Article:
After the most protracted of separations - including two solo albums under the guise of the Gentle Waves - Isobel Campbell finally left the cosy safety of Belle & Sebastian last year. So this should be a fanfare for freedom, an agenda-setting dive into the future. In fact, Campbell sounds like saccharine 1960s singer Twinkle, displaying only slightly more vigour than she has in the past.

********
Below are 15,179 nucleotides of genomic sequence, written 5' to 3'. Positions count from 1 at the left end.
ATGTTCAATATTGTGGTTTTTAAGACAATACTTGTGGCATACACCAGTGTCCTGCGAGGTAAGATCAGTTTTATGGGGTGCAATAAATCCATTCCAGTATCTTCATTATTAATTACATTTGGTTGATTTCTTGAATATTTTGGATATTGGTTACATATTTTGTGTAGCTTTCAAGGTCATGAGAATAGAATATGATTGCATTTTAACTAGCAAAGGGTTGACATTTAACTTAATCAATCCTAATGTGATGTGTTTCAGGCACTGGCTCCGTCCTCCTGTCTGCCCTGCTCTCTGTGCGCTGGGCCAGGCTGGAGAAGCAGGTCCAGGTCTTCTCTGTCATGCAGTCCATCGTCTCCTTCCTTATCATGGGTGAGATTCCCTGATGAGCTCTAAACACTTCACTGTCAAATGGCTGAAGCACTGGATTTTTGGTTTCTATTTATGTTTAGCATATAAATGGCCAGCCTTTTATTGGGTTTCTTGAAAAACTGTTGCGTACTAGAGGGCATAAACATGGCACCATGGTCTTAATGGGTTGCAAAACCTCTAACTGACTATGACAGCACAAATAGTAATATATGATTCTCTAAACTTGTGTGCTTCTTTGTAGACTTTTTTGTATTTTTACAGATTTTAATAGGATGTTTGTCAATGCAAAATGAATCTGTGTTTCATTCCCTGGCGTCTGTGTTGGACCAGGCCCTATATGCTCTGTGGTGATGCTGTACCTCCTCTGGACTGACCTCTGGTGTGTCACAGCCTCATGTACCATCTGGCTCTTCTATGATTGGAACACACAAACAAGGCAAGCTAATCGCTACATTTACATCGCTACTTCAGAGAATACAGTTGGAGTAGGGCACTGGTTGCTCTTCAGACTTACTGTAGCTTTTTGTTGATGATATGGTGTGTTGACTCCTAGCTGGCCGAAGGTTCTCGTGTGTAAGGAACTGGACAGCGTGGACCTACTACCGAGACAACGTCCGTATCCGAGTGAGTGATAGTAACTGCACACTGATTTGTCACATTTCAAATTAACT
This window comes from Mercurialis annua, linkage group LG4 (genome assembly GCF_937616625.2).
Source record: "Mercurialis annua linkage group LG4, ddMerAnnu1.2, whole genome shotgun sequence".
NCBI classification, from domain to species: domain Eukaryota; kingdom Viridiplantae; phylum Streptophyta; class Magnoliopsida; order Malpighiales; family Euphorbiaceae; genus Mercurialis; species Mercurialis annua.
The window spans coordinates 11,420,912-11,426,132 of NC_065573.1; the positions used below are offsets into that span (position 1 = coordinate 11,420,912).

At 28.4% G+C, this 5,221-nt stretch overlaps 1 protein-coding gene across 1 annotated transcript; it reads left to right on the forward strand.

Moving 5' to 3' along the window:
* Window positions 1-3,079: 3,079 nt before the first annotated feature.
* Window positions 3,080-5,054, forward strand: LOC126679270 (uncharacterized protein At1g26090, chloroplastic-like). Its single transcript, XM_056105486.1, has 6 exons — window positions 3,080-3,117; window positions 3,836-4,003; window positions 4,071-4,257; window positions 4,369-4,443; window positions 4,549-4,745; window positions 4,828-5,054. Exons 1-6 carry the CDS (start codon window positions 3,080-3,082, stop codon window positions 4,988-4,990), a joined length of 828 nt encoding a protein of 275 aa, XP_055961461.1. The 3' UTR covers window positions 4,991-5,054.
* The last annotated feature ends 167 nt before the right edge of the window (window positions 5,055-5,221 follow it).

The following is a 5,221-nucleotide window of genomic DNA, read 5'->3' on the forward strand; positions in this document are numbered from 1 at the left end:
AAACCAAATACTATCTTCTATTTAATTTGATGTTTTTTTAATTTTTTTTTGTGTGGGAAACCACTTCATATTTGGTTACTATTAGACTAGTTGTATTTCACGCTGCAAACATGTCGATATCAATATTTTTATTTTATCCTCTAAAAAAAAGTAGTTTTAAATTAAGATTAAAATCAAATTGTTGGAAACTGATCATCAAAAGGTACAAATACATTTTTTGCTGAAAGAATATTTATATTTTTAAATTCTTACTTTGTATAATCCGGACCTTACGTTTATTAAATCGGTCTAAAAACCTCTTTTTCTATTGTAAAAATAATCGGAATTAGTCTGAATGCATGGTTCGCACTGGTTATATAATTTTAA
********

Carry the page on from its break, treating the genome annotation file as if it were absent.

The world of Isobel Campbell’s Amorino is like Eric Rohmer’s early 1960s work playing back in a perpetual loop. That set-up requires some explanation. Amorino, Campbell’s first true solo album since leaving Belle and Sebastian last spring, tries to set a scene more than it tries to captivate or fascinate its listeners.